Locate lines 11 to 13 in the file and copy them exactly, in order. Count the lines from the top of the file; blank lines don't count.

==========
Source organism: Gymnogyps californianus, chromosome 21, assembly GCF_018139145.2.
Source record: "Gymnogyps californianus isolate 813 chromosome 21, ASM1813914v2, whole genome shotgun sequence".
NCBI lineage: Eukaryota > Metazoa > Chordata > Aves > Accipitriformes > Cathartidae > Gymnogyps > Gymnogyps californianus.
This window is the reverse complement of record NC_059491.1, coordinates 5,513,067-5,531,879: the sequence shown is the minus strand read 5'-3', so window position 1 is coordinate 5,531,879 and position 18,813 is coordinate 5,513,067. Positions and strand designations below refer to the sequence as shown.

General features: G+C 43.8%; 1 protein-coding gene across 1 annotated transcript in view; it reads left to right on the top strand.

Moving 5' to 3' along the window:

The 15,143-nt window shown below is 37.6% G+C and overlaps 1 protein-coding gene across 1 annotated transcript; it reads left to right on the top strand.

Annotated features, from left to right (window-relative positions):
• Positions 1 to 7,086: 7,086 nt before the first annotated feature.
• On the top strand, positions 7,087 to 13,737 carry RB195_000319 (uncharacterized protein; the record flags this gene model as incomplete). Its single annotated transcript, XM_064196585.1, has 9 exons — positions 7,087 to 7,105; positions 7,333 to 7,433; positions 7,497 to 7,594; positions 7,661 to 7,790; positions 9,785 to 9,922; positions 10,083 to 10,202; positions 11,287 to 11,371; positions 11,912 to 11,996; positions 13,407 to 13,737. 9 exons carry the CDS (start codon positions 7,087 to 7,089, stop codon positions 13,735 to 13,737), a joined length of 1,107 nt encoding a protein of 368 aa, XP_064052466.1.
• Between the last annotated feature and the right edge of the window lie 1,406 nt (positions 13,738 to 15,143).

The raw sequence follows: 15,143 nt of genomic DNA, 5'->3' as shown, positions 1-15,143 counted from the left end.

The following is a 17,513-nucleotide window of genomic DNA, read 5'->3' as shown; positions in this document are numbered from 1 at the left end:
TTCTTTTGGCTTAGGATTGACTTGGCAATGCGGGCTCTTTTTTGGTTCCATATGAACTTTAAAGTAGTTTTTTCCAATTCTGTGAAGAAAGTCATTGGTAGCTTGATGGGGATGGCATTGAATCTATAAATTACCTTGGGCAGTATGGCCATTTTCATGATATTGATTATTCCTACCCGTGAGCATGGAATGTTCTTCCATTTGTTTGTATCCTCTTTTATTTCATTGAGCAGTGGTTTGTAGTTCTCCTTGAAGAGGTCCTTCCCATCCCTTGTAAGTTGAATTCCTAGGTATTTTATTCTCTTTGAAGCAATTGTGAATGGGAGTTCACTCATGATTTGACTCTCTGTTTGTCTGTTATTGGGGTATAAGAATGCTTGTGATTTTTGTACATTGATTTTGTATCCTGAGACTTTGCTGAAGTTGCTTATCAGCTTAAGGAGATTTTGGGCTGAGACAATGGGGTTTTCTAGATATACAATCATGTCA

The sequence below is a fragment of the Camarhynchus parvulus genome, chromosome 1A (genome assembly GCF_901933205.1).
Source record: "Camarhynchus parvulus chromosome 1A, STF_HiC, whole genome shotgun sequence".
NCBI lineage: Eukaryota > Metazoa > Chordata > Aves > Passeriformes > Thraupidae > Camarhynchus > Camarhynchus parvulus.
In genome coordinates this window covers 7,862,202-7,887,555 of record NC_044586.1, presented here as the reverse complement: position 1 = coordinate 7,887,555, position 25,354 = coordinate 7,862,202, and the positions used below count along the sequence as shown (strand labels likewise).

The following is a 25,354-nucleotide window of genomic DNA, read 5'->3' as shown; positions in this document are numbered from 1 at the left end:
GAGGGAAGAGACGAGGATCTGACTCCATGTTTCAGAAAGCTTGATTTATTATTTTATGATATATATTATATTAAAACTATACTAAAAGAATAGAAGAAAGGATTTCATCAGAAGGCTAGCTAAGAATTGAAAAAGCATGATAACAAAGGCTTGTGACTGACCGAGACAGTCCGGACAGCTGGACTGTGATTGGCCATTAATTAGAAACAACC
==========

• Between the last annotated feature and the right edge of the window lie 1,406 nt (positions 13,738 to 15,143).

The raw sequence follows: 15,143 nt of genomic DNA, 5'->3' as shown, positions 1-15,143 counted from the left end.

The following is a 17,513-nucleotide window of genomic DNA, read 5'->3' as shown; positions in this document are numbered from 1 at the left end: